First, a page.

Mark Martin also endured engine woes on his way to a 33rd-place finish after running in the top 10 much of the day.
I’m not asking for sympathy, but there’s nothing tougher for a writer than trying to write something interesting about a boring race. And besides, Taylor Swift hates me.
The “Seven Come Fore Eleven” Award for Fine Fortune
Truex was probably upset about finishing second in what had been such a dominant car but at least he didn’t lose an engine like his two teammates managed to do.
Jimmie Johnson was probably also imagining some strange noises coming from under the hood of his car after Gordon’s engine blew.
Kevin Harvick ran out of gas early in the event but the car re-fired and he was able to finish sixth.
Kasey Kahne also ran out of gas and had an agonizingly slow coast to pit road. He still managed an eighth-place result.
- Four drivers have now posted multiple wins in NASACAR’s top-three touring divisions this season. Hamlin won his second Cup race Sunday. Stewart has also won two Cup races while Ricky Stenhouse Jr. won two Nationwide Series events. James Buescher won the Nationwide race at Daytona and Saturday’s truck series race at Kansas.
- Hamlin’s win was his first top-five result since he won at Phoenix.
- Truex’s second-place finish equals his best since he won the rain-delayed Dover race in 2007. (Truex also finished second at Bristol last year and at both Michigan races in 2007 after his Dover win.)
- Johnson’s third-place finish raised his average finish to 10.5 this year. And he’s still seventh in the points! Must be that danged 25-point penalty … oh, right. Never mind.
- Teammates Matt Kenseth and Greg Biffle have five top-five finishes this year. Johnson has four.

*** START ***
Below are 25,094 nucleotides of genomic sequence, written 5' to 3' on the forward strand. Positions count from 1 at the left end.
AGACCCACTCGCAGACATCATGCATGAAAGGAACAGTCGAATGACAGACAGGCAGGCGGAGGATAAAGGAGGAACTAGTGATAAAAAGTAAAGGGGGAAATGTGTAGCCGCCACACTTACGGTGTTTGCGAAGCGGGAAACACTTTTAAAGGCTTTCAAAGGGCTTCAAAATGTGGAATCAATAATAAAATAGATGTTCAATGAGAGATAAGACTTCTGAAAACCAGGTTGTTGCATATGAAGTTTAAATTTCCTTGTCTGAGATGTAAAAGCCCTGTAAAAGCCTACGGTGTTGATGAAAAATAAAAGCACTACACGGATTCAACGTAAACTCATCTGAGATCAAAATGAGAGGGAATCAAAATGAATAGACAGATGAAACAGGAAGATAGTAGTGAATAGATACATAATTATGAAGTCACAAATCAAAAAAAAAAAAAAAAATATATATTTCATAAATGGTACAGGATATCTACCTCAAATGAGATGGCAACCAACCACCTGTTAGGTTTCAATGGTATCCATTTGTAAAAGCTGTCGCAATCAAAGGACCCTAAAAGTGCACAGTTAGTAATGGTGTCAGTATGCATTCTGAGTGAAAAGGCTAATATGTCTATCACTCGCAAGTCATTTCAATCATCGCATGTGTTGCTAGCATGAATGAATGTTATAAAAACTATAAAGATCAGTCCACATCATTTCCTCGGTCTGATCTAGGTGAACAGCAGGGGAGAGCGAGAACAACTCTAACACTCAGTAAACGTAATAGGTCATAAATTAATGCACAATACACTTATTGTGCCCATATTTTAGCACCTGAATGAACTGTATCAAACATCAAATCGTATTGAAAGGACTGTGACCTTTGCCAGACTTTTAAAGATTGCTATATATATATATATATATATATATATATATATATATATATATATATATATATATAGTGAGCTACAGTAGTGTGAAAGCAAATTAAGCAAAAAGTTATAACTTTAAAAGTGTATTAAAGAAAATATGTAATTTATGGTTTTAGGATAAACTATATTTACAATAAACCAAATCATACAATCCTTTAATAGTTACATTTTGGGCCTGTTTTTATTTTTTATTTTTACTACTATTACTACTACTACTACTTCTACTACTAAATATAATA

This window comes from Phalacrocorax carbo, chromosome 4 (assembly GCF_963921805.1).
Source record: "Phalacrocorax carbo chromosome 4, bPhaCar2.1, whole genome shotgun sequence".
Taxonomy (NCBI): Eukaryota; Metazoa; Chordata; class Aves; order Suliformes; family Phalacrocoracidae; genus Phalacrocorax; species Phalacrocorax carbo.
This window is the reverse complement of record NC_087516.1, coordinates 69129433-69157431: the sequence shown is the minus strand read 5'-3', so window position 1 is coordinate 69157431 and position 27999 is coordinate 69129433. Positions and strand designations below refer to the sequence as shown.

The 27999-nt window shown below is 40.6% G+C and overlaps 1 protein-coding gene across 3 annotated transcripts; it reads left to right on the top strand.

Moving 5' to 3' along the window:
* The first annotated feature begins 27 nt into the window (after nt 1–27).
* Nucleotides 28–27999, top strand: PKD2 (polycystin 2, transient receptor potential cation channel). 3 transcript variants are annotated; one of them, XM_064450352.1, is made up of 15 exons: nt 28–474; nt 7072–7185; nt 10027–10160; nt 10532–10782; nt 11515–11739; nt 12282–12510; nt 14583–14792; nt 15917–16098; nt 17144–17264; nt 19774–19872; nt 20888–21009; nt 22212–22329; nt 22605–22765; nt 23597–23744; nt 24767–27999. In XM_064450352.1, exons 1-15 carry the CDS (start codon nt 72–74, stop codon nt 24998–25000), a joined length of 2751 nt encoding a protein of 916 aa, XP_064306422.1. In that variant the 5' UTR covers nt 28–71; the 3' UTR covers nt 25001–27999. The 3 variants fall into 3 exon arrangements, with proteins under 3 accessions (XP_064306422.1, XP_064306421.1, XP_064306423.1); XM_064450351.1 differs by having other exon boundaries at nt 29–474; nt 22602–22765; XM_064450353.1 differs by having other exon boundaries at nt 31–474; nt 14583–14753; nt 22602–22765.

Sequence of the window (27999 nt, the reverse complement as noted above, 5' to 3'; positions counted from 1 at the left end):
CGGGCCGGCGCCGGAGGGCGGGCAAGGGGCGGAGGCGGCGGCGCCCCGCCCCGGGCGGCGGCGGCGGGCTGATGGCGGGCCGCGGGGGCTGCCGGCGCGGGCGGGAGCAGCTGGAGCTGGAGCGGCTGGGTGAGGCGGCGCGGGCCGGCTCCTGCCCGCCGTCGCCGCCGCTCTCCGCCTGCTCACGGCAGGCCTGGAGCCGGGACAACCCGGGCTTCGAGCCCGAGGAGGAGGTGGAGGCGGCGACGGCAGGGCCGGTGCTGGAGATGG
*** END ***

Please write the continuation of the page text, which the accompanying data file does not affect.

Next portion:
- Biffle, Truex, Dale Earnhardt Jr. and Johnson lead the way with six top-10 finishes in this year’s eight points races.
- The top-10 finishers at Kansas drove three Toyotas, four Chevys and three Fords. Brad Keselowski finished 11th in a Dodge.
- Gordon failed to lead a lap for the first time this season.
- After a terrible start to the season, Kahne (eighth) now has back to back top 10s, his only such results this year.
- Carl Edwards finally led a lap this season. OK, it was just one lap and it was during a green-flag sequence of pit stops, but it’s a start.
- Juan Problem Montoya finished on the lead lap for the first time since Bristol.
What’s the Points?
Two drivers (Hamlin and Stewart) have combined to win half of this season’s eight point races, yet they are in fifth and eighth place in the standings? Did I mention that I think the new points system is stupid? Add more points for winning a race, a significant amount of points, and we can start fixing what ails this sport without the assistance of Ms. Swift.
Biffle retains his points lead. Biffle now leads Truex (who moved up two spots to second in the standings) by 15 points. Former number two man Matt Kenseth falls a spot to third, four points ahead of Earnhardt, who also fell a spot to fourth in the standings. His win propelled Hamlin forward a spot to round out the top five.
Harvick (-1), Johnson (+1), Stewart (-1), Edwards (+2) and Newman (-1) round out the top 10 in points.
Kyle Busch is now 13th in the standings, just three points out of 12th place. (That position is currently held by his teammate Joey Logano.)
Paul Menard drops out of the top 12, down two spots to 14th.
Gordon’s ailing engine dropped him a spot to 18th in the standings.
Martin has sat out two races this season, but he’s still he’s still seven points ahead of Kurt Busch. Pass me the mushrooms, please, Alice.
Overall Rating (On a scale of one to six beer cans with one being a stinker and a six-pack an instant classic): I’m sitting on the fence between two and three beers for this one. (That’s not the only place I’ve been sitting all day. Did I mention what I had for dinner last night?) I’ll give it three lukewarm cans of generic stuff, because just last week Texas redefined how bad a race can be.
Next Up: The series heads off to Richmond, perhaps the best track left on the circuit, for a Saturday night short-track event.
About the author
Matt joined Frontstretch in 2007 after a decade of race-writing, paired with the first generation of racing internet sites like RaceComm and Racing One. Now semi-retired, he submits occasional special features while his retrospectives on drivers like Alan Kulwicki, Davey Allison, and other fallen NASCAR legends pop up every summer on Frontstretch. A motorcycle nut, look for the closest open road near you and you can catch him on the Harley during those bright, summer days in his beloved Pennsylvania.